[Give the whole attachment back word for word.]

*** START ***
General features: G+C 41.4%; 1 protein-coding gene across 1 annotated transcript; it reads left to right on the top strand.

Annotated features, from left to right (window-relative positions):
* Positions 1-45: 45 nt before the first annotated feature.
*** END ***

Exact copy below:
General features: G+C 41.4%; 1 protein-coding gene across 1 annotated transcript; it reads left to right on the top strand.

Annotated features, from left to right (window-relative positions):
* Positions 1-45: 45 nt before the first annotated feature.